Transgenesis in Drosophila melanogaster

By | April 17, 2021
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The wide array of genetic tools available for Drosophila makes it one of popular eukaryotic model system to study numerous biological questions concerning development, genetics,evolution, cell biology, neuroscience and disease. We so far talked about UAS GAL4 system and P element mutagenesis and today we look into another very pivotal genetic tool used to study gene function. After the genome sequence of Drosophila was released in 2000, it has been realized that only 20% out of total (~13600 genes) could be identified by available techniques.The aim of present era of genomics is to identify and characterize all the genes relevant to specific biological process.

The fly’s genome permits the most sophisticated manipulations of any of the known eukaryotes. Drosophila, with its powerful repertoire of genetic tools has contributed a lot in understanding of gene function in various biological pathways. One being the method to identify gene of interest is the way of chemical mutagenesis screen and other fruitful approach was use of P-element-mediated germ-line transformation. (It can be combined with UAS GAL4 system also).

Drosophila transgenesis mainly relies on P-element which was for the first time used by Gerry Rubin and Alan Spradling in 1982. The use of p element for transformation was a major breakthrough in the germline transgenesis in Drosophila.


The transgene (e.g. UAS gene X) needed to be transformed is first cloned in P element vector. This vector contains a marker (mini white gene) which will act as indicator when the transgene gets integrated in fly genome.

The cloned vector (plasmid) along with Helper plasmid , which is the source for transposase are injected in pole cells (posterior end) of less than one hour old Drosophila embryo.These embryos will be from a wild type fly except for the eye colour, meaning this fly will have white eyes instead of red.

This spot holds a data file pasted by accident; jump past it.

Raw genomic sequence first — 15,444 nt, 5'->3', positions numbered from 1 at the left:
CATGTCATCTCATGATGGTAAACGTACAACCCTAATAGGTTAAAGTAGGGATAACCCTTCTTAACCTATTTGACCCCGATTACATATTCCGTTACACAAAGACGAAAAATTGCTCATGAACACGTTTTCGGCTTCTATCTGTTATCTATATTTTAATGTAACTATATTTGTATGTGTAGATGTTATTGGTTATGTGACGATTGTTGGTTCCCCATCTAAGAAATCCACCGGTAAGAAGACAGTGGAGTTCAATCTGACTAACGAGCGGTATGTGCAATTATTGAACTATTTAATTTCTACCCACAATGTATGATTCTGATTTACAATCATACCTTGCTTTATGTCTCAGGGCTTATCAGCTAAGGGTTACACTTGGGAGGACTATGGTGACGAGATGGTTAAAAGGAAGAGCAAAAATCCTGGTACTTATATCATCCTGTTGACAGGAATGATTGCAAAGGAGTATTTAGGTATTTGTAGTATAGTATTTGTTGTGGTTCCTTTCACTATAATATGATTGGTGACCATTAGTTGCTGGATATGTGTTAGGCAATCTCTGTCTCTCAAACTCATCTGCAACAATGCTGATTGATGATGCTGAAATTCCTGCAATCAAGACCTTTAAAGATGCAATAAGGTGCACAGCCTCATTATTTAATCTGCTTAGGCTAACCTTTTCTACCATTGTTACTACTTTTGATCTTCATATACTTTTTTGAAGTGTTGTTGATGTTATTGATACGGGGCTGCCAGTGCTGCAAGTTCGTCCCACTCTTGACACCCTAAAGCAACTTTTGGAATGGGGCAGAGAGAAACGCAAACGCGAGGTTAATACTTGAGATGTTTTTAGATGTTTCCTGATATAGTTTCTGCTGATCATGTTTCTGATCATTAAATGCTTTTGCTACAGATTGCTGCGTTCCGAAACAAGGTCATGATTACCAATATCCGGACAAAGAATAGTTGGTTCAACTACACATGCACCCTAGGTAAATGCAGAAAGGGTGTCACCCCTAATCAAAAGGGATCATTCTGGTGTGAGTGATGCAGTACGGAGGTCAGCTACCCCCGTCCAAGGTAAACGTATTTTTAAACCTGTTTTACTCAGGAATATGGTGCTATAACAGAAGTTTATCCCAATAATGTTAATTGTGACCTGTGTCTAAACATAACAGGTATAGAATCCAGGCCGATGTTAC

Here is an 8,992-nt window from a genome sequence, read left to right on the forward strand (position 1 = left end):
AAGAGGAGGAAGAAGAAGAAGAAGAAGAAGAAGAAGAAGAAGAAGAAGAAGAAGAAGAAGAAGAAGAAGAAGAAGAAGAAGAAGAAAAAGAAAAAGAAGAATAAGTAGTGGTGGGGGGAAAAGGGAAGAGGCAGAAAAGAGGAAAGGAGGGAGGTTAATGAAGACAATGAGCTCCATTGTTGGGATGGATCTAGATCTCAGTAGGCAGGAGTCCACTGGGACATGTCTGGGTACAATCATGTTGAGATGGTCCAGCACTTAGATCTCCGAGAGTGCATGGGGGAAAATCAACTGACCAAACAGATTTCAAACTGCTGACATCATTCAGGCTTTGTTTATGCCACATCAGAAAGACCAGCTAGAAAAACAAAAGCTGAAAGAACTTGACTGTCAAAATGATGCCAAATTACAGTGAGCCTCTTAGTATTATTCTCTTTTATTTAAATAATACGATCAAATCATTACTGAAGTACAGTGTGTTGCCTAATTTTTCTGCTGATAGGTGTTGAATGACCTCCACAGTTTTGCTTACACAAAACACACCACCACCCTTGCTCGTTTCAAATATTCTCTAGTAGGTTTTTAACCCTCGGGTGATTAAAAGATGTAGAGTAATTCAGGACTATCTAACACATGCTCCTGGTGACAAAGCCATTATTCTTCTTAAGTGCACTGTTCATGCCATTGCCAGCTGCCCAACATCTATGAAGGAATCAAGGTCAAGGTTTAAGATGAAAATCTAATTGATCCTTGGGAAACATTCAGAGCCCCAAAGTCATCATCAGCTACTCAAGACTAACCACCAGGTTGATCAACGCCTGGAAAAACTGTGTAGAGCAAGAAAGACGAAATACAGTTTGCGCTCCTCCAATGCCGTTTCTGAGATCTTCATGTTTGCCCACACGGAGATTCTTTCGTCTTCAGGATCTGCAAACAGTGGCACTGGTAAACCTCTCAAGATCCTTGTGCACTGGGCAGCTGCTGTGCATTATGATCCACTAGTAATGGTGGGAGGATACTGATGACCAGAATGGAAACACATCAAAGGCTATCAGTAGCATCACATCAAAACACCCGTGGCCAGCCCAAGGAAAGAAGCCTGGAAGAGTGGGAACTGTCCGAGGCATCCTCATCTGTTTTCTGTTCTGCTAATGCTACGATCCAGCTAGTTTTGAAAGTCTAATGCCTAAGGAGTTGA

When the pole cells take up the transgene one could see a fly with Red eyes in the next or F1 generation (because the plasmid injected gets integrated into the germ cells, which eventually forms gametes. So the fly which hatch after injection of embryos, will have transgene integrated in their gametes and when this fly is mated with wild type white eyed flies then some of progeny show red eyes because of integration of transgene (F1 generation).

Drosophila research has been highly dependent on P element-mediated transgenesis, even though it has two major drawbacks: the size of the DNA that can be integrated is limited and the insertion sites cannot be controlled.


Rubin, G. M. and Spradling, A. C. (1982). Genetic transformation of Drosophila
with transposable element vectors. Science 218, 348-353.

2 thoughts on “Transgenesis in Drosophila melanogaster

  1. Pingback: How to know chromosomal location of a transgenic construct by using a genetic cross ? – I Fly Bio

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